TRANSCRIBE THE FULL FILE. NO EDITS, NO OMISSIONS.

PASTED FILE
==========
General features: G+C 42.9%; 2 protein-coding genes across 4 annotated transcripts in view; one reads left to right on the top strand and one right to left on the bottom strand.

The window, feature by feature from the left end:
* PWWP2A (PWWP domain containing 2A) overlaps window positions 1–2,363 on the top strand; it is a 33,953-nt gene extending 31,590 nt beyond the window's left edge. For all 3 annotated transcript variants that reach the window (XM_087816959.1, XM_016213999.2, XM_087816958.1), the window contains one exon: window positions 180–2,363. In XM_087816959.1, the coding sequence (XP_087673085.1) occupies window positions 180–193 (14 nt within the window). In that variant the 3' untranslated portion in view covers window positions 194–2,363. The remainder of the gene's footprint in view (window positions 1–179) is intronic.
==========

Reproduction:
General features: G+C 42.9%; 2 protein-coding genes across 4 annotated transcripts in view; one reads left to right on the top strand and one right to left on the bottom strand.

The window, feature by feature from the left end:
* PWWP2A (PWWP domain containing 2A) overlaps window positions 1–2,363 on the top strand; it is a 33,953-nt gene extending 31,590 nt beyond the window's left edge. For all 3 annotated transcript variants that reach the window (XM_087816959.1, XM_016213999.2, XM_087816958.1), the window contains one exon: window positions 180–2,363. In XM_087816959.1, the coding sequence (XP_087673085.1) occupies window positions 180–193 (14 nt within the window). In that variant the 3' untranslated portion in view covers window positions 194–2,363. The remainder of the gene's footprint in view (window positions 1–179) is intronic.